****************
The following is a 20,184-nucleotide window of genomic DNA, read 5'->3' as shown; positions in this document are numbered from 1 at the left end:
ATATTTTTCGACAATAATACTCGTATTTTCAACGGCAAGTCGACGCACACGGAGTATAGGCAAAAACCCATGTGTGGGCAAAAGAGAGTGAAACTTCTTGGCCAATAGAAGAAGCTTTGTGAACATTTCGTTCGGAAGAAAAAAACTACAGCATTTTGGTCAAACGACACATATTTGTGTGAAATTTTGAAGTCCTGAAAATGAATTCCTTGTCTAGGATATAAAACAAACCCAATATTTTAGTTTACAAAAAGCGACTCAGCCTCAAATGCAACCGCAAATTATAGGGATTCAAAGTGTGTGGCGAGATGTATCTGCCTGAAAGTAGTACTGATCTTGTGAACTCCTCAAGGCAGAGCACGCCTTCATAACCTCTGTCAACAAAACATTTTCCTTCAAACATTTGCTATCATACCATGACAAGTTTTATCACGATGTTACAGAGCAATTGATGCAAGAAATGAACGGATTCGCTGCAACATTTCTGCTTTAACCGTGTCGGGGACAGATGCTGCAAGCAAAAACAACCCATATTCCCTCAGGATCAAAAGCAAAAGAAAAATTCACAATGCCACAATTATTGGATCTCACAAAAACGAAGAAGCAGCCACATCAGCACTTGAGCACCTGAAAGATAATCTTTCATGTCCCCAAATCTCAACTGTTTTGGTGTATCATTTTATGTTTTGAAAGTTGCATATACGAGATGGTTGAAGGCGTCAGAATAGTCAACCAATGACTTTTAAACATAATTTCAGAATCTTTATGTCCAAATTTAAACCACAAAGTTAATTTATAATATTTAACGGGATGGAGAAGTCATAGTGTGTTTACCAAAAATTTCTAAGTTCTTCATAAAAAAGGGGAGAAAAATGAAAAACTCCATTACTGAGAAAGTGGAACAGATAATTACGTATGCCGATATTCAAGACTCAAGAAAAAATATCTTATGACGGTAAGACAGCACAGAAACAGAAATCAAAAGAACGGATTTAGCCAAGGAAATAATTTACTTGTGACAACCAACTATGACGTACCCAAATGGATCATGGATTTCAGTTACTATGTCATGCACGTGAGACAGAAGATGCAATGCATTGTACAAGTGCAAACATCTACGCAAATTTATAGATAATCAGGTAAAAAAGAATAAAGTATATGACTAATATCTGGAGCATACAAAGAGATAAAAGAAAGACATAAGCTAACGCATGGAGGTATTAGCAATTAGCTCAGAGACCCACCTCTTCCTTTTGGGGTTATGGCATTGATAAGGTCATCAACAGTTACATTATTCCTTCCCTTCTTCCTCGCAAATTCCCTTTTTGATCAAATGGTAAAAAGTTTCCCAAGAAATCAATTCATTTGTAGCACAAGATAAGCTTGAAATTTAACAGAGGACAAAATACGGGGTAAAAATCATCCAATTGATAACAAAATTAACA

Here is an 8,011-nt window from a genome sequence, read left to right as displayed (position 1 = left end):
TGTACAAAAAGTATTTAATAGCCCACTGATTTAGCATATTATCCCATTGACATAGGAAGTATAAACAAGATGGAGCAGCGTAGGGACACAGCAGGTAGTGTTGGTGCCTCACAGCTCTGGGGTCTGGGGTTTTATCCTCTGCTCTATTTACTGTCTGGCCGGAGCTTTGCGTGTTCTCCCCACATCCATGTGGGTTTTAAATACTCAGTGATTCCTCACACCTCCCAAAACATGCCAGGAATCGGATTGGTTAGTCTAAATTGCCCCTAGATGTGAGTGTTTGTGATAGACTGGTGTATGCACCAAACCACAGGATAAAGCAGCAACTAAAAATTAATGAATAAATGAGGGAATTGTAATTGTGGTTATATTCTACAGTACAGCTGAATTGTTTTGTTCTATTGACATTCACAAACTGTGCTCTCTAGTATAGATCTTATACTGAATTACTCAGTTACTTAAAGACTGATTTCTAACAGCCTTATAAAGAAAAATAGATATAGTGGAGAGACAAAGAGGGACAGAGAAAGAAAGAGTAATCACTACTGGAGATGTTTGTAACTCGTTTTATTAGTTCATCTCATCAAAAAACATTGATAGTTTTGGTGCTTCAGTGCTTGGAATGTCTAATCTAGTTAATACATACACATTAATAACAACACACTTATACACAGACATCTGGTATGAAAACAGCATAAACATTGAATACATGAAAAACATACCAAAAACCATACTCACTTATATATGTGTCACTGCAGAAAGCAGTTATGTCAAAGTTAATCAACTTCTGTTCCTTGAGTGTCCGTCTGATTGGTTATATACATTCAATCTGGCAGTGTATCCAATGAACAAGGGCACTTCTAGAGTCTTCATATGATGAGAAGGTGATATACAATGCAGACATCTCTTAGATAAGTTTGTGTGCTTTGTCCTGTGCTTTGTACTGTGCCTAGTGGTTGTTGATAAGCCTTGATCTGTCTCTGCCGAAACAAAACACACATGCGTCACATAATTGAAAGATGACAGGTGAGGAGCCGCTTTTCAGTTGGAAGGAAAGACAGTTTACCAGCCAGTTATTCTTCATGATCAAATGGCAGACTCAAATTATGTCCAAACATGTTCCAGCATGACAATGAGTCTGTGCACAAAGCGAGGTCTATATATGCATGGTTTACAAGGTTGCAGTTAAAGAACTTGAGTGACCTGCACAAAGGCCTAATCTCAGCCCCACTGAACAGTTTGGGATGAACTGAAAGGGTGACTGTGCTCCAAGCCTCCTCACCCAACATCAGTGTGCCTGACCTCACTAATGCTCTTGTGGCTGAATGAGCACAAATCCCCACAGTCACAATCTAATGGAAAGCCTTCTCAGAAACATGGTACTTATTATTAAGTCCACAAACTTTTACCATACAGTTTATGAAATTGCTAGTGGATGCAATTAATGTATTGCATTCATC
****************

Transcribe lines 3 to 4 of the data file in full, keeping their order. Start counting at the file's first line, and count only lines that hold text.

Here is an 8,011-nt window from a genome sequence, read left to right as displayed (position 1 = left end):
TGTACAAAAAGTATTTAATAGCCCACTGATTTAGCATATTATCCCATTGACATAGGAAGTATAAACAAGATGGAGCAGCGTAGGGACACAGCAGGTAGTGTTGGTGCCTCACAGCTCTGGGGTCTGGGGTTTTATCCTCTGCTCTATTTACTGTCTGGCCGGAGCTTTGCGTGTTCTCCCCACATCCATGTGGGTTTTAAATACTCAGTGATTCCTCACACCTCCCAAAACATGCCAGGAATCGGATTGGTTAGTCTAAATTGCCCCTAGATGTGAGTGTTTGTGATAGACTGGTGTATGCACCAAACCACAGGATAAAGCAGCAACTAAAAATTAATGAATAAATGAGGGAATTGTAATTGTGGTTATATTCTACAGTACAGCTGAATTGTTTTGTTCTATTGACATTCACAAACTGTGCTCTCTAGTATAGATCTTATACTGAATTACTCAGTTACTTAAAGACTGATTTCTAACAGCCTTATAAAGAAAAATAGATATAGTGGAGAGACAAAGAGGGACAGAGAAAGAAAGAGTAATCACTACTGGAGATGTTTGTAACTCGTTTTATTAGTTCATCTCATCAAAAAACATTGATAGTTTTGGTGCTTCAGTGCTTGGAATGTCTAATCTAGTTAATACATACACATTAATAACAACACACTTATACACAGACATCTGGTATGAAAACAGCATAAACATTGAATACATGAAAAACATACCAAAAACCATACTCACTTATATATGTGTCACTGCAGAAAGCAGTTATGTCAAAGTTAATCAACTTCTGTTCCTTGAGTGTCCGTCTGATTGGTTATATACATTCAATCTGGCAGTGTATCCAATGAACAAGGGCACTTCTAGAGTCTTCATATGATGAGAAGGTGATATACAATGCAGACATCTCTTAGATAAGTTTGTGTGCTTTGTCCTGTGCTTTGTACTGTGCCTAGTGGTTGTTGATAAGCCTTGATCTGTCTCTGCCGAAACAAAACACACATGCGTCACATAATTGAAAGATGACAGGTGAGGAGCCGCTTTTCAGTTGGAAGGAAAGACAGTTTACCAGCCAGTTATTCTTCATGATCAAATGGCAGACTCAAATTATGTCCAAACATGTTCCAGCATGACAATGAGTCTGTGCACAAAGCGAGGTCTATATATGCATGGTTTACAAGGTTGCAGTTAAAGAACTTGAGTGACCTGCACAAAGGCCTAATCTCAGCCCCACTGAACAGTTTGGGATGAACTGAAAGGGTGACTGTGCTCCAAGCCTCCTCACCCAACATCAGTGTGCCTGACCTCACTAATGCTCTTGTGGCTGAATGAGCACAAATCCCCACAGTCACAATCTAATGGAAAGCCTTCTCAGAAACATGGTACTTATTATTAAGTCCACAAACTTTTACCATACAGTTTATGAAATTGCTAGTGGATGCAATTAATGTATTGCATTCATC